In “Empathy, Justice and the Law” Martin L. Hoffman addresses the role of empathy in the legal system. Hoffman believes that empathy has a large role in the legal system, but not without the presence of legal standings to back up decisions. He also warns that everyone involved in the case must be aware of their biases as to not allow them to hijack the evidence in the case. Hoffman uses the example of Uncle Tom’s Cabin by Harriet Beecher Stowe. Stowe used her own experience of losing her 18-month-old son to empathize with slave mothers who had their children taken from them to be sold. The book was widely read all across the world and played a large part in the abolition of slavery. Her empathy allowed her to influence other people around the world and create a positive social change in America. Another example Hoffman uses to develop his point is the case of Brown v. Board of Education, the famous case that overturned the de-facto segregation of schools. In the trial Thurgood Marshall, used narratives of the poor conditions that the black children faced in their schools to prove that separate does not mean equal. The heart wrenching accounts that the justices heard stirred up an empathetic response. Hoffman alluded that some of the justices felt the empathetic response and used that as fuel to search for any kind of legality that would allow them to overturn this ruling. This example is a more direct showing of how empathy in the courtroom itself can lead to a ruling. Hoffman does warn however, that there are issues with empathy in the courtroom. He sights four main issues: the fragility of empathy, “empathic over-arousal”, the familiarity bias, and the salience bias. Hoffmann states that empathy can be easily influenced by our relationship to a victim, the intensity of the cues that they give off, and even our own selfish motives. “Empathic over-arousal” refers to when a story becomes too much for the listener to comprehend so they distance themselves in order to lessen the impact on their own empathic distress. Familiarity bias refers to humans’ tendency to feel more empathy towards people who are like us, which can skew our views of people who are not similar to us. Salience bias states that it is more difficult to empathize with a victim who is not physically present. He warns that all of these issues can cause people to be blinded to the actual evidence that is being promoted and may skew the ruling.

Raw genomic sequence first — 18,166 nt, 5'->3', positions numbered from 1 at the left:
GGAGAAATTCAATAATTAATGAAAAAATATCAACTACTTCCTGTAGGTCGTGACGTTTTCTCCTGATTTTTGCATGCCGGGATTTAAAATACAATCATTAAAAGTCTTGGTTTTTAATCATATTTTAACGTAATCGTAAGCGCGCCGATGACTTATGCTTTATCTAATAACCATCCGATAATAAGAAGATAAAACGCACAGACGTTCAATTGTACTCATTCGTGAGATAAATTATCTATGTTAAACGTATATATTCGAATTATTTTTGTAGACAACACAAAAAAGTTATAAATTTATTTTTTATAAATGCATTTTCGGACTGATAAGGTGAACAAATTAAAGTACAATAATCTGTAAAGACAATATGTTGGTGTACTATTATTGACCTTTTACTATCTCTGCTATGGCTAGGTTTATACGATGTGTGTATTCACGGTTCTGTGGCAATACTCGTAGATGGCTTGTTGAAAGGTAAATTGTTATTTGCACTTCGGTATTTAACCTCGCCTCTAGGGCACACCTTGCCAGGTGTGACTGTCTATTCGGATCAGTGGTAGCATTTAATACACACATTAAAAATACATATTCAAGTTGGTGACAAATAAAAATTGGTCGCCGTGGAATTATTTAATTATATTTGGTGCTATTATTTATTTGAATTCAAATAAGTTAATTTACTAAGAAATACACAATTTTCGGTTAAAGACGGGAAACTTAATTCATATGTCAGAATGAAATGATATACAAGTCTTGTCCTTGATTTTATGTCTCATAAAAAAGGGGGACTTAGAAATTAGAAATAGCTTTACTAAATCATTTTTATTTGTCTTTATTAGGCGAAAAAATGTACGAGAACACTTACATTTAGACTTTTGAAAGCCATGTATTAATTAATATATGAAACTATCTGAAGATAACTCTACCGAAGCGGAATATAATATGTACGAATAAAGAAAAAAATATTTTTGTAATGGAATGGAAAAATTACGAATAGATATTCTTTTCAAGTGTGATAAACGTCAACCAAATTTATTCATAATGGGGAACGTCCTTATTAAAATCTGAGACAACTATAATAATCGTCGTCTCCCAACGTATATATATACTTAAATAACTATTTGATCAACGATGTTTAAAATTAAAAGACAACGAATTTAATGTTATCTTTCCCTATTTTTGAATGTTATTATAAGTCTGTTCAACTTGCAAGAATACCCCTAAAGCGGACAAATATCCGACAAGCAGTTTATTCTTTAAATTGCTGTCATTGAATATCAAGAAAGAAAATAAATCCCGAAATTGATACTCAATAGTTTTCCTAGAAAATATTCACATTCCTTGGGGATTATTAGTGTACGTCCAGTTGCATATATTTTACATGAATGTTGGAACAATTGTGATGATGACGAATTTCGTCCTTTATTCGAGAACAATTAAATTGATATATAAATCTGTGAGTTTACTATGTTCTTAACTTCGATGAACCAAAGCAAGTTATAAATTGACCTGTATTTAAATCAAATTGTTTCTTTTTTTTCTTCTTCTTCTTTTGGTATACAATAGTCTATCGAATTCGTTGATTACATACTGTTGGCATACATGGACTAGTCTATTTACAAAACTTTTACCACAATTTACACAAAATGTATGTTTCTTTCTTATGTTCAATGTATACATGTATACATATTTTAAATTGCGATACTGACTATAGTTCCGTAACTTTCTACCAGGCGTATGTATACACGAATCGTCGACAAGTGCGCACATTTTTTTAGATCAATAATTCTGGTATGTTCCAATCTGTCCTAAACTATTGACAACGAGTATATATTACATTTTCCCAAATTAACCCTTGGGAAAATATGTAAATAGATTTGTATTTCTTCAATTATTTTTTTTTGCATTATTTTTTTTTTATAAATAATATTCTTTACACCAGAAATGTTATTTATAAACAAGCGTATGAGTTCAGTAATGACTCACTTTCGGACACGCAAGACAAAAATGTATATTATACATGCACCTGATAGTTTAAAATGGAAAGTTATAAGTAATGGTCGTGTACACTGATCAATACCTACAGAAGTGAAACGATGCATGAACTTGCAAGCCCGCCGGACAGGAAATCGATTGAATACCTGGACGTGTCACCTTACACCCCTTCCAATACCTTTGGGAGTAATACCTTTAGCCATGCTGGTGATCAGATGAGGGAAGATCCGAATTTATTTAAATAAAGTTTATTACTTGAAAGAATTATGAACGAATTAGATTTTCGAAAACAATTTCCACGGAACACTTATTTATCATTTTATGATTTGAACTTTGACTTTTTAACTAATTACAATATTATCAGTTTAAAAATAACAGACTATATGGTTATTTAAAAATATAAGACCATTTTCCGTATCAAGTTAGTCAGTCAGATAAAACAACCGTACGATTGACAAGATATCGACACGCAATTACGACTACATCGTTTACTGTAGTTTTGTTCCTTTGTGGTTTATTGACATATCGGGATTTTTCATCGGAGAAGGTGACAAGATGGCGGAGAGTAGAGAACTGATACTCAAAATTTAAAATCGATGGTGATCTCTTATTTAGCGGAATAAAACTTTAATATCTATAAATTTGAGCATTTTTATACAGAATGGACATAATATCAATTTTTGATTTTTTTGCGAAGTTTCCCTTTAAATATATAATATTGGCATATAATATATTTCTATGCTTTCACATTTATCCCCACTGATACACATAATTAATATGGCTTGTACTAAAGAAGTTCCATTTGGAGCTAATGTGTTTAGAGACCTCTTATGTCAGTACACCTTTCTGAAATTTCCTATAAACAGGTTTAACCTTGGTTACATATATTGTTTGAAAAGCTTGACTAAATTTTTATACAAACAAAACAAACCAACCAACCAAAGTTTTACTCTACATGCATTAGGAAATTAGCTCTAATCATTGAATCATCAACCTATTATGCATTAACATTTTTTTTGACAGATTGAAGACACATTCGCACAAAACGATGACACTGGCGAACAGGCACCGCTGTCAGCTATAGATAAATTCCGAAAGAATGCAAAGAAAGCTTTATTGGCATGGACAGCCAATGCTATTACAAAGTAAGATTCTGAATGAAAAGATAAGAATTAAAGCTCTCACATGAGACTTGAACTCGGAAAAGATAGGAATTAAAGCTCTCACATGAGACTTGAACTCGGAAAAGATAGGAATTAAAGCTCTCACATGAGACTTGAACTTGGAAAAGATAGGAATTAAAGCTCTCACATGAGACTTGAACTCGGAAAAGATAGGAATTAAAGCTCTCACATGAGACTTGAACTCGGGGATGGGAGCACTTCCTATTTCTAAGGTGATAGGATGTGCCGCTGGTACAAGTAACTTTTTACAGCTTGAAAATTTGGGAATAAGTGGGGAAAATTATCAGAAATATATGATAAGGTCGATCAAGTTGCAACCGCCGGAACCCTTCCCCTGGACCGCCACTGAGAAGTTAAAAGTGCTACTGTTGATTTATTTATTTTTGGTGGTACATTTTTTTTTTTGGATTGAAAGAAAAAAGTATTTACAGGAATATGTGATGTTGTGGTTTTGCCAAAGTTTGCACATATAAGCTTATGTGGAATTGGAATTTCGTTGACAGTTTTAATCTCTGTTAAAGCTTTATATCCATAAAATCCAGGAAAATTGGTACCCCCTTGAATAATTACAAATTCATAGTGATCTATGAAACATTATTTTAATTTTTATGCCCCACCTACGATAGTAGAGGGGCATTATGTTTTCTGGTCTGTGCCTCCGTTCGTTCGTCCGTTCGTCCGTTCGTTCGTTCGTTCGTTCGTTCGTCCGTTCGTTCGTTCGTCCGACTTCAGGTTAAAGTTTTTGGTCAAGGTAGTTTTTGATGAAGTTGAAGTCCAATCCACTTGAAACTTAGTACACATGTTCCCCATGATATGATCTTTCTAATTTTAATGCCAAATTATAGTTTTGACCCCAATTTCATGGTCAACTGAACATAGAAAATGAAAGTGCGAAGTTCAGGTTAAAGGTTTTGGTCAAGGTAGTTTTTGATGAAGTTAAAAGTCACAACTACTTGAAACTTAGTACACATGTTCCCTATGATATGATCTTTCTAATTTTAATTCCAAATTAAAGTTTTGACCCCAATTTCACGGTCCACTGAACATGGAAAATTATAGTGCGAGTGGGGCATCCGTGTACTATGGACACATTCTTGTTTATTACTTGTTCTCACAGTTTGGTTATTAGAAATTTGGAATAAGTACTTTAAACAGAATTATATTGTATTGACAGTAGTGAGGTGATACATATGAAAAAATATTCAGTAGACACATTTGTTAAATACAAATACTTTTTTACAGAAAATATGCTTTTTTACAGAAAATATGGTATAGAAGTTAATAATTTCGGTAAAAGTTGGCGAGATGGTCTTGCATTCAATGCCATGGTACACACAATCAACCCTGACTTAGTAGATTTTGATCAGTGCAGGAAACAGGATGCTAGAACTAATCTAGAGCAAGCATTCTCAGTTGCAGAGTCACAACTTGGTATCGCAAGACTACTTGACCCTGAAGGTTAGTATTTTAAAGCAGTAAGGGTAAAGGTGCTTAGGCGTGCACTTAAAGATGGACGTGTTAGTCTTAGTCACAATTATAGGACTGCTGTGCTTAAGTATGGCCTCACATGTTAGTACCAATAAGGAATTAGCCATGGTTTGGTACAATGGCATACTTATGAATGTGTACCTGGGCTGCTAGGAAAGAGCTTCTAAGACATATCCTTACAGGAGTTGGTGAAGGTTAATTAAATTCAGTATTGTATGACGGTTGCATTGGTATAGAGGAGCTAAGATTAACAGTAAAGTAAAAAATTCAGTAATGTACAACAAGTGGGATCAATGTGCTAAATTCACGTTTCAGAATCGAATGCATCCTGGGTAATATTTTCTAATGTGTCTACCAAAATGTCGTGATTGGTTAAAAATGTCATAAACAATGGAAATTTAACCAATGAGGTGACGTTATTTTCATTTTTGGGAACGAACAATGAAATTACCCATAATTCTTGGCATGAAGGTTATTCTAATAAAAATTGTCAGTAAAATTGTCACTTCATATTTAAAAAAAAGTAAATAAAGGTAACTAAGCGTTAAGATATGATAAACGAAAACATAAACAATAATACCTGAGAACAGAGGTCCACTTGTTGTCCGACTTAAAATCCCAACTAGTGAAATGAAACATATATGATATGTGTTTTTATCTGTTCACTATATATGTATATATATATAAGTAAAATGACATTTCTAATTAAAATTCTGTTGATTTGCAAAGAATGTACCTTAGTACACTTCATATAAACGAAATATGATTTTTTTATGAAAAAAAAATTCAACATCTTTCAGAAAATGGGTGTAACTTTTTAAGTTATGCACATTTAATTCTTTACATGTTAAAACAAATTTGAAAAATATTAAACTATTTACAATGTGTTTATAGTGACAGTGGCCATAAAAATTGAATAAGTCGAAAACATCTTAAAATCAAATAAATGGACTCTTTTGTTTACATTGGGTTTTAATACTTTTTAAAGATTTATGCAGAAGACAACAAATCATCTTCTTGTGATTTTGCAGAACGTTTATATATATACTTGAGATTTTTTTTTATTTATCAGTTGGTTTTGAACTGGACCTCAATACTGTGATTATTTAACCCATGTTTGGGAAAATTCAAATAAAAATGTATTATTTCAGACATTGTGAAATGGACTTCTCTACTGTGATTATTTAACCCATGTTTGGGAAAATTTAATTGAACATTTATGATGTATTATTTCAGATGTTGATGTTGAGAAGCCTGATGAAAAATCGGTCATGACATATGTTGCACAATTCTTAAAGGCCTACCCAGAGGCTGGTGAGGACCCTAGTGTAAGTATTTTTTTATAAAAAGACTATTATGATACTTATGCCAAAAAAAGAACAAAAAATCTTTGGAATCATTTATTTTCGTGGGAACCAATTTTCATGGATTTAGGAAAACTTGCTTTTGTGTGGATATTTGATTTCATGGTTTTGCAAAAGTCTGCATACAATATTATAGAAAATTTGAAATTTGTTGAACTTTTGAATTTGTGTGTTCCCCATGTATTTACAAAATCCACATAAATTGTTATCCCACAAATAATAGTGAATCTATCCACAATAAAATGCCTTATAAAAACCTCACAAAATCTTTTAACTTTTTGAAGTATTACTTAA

In order to understand empathy Hoffman defines first five methods of “empathic arousal” (Hoffman, 232). Meaning five ways that humans identify someone is in distress, which causes an empathetic response. “Mimicry” is when someone sees the victim’s physical attributes such as facial expression or posture and automatically imitates them. This mimicry sends triggers to the brain, which cause emotions similar to what the victim is feeling (Hoffman, 232). “Conditioning” is the second form of empathic arousal. Conditioning allows humans to feel empathy for people who are in distress at the same time that they are (Hoffman, 232). “Direct association” is when someone is able to make a connection to another’s situation based on an experience in the past (Hoffman, 232). These three are all involuntary responses that allow children to feel empathy before their brain has fully developed the capacity to understand (Hoffman, 232). “Verbally meditated association” is when the victim explains their situation and the listener is able to understand what they are saying(Hoffman, 232). “Perspective taking” allows a bystander to imagine themselves in the victims situation and feel what they would feel if they too were in that situation (Hoffman, 233). The previous two empathic arousals require more cognition and thus are typically only seen after childhood (Hoffman, 233). It is important to understand empathic arousal to understand how people develop empathic distress in courtrooms, but also just in general.
Hoffman, Martin L. “Empathy, Justice, and the Law.” Empathy: Philosophical and Psychological Perspectives. 2011. 230-54. Print.